Buy Art You Love and Make it an Investment
By Annie Sparks
You can’t go wrong if you admire the piece you acquired every time you enter the room. How the art makes you feel is the most important consideration. If you have spent money on a piece, you should have an emotional connection to it already and it’s quite possible that over time you will find new elements in the piece that will make that connection even stronger. In addition to your emotional connection with your purchase, wouldn’t it be grand if this purchase could also be a solid investment? But how do you determine a good investment in art? What makes it an investment? Here are some tips to consider.
Only buy original art. They are one-of-a-kind, so you can enjoy the fact that you are not in cookie-cutter territory. Original pieces have depth that pops to demands a second look. They offer a story that likely includes a strong emotional element. The connection between the artist and the viewer can be powerful. How you’ve come to own the piece and why you’ve chosen to own one from that particular artist is a story worth telling. Original art can get expensive, so consider drawings or photographs as they are likely to be cheaper than paintings or sculptures.
Do Your Homework!
Knowing what to look for when purchasing art is essential. If you’re serious about finding a piece that’s more than just something beautiful to hang on your wall, then you need to hone in those skills: Cultivate an eye (and ear) for art. If you’ve heard of an artist a few times, take a closer look. Of course you must love the art your acquiring, but as an investment, you want to know that an artist is trending upward and is being recognized. Google their name and see if they’ve made any news. Check where they went to school and whether they’ve done solo shows or have been displayed in galleries. See if you can find what they’ve sold and how much their art commanded. If an artist has recently been selected by a gallery, they have the potential to become more widely collected.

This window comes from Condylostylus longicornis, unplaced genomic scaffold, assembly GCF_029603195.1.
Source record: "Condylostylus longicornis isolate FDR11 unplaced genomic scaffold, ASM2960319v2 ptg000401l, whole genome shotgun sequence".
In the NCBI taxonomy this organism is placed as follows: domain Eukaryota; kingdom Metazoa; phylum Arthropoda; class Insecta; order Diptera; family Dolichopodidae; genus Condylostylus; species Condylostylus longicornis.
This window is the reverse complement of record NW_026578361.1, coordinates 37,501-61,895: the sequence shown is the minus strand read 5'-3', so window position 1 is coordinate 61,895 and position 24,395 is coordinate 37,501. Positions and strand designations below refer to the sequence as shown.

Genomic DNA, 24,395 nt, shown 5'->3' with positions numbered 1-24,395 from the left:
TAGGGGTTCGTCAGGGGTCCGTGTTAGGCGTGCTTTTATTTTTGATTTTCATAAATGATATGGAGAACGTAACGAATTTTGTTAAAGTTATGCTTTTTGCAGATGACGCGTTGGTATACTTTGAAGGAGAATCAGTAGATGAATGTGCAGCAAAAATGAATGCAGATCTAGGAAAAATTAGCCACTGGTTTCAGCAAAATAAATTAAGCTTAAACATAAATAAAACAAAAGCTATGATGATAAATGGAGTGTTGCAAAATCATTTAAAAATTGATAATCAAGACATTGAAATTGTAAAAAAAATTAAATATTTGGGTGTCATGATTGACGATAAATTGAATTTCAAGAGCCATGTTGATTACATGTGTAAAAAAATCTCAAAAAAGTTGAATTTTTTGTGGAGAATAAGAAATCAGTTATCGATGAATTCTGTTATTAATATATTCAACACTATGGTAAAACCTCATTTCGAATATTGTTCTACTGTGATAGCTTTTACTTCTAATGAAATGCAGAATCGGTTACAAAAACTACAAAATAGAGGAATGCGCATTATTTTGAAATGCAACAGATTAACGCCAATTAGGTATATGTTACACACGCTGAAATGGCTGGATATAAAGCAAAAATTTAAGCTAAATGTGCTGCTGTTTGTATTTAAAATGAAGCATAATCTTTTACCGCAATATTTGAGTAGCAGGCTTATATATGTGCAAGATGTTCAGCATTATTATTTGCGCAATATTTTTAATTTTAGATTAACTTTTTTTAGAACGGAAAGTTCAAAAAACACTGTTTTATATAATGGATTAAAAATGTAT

Frequent galleries on off peak hours and strike up a conversation about the art they have on display and find out why they’ve chosen that particular artist. Learn from the decisions gallery owners make, as they have honed their eyes (and ears) to discovering great artists at the right time. Not too early, when the investment is most risky, or too late when you are competing with the big dogs. If a gallery takes wall space to display an artist, it means that they believe in the artist’s value. To really get the feel for art, get to know artists and art collectors. Immerse yourself in their world to understand what makes art great (or terrible).
In addition to purchasing art from emerging artists in hopes that they will one day be discovered and their art will be worth something, consider investing in somewhat known artists from other countries, like Israel, Brazil or India. While investing in an art piece, you can also take advantage of the fact that they command less of an investment than European or American artists.
Seek and You Shall Find
Another creative way to discover art is visiting regional auctions & thrift stores. Yes, it’s a shot in the dark, but sometimes you can get steals. Do your homework though and get the basic feel of what to look for.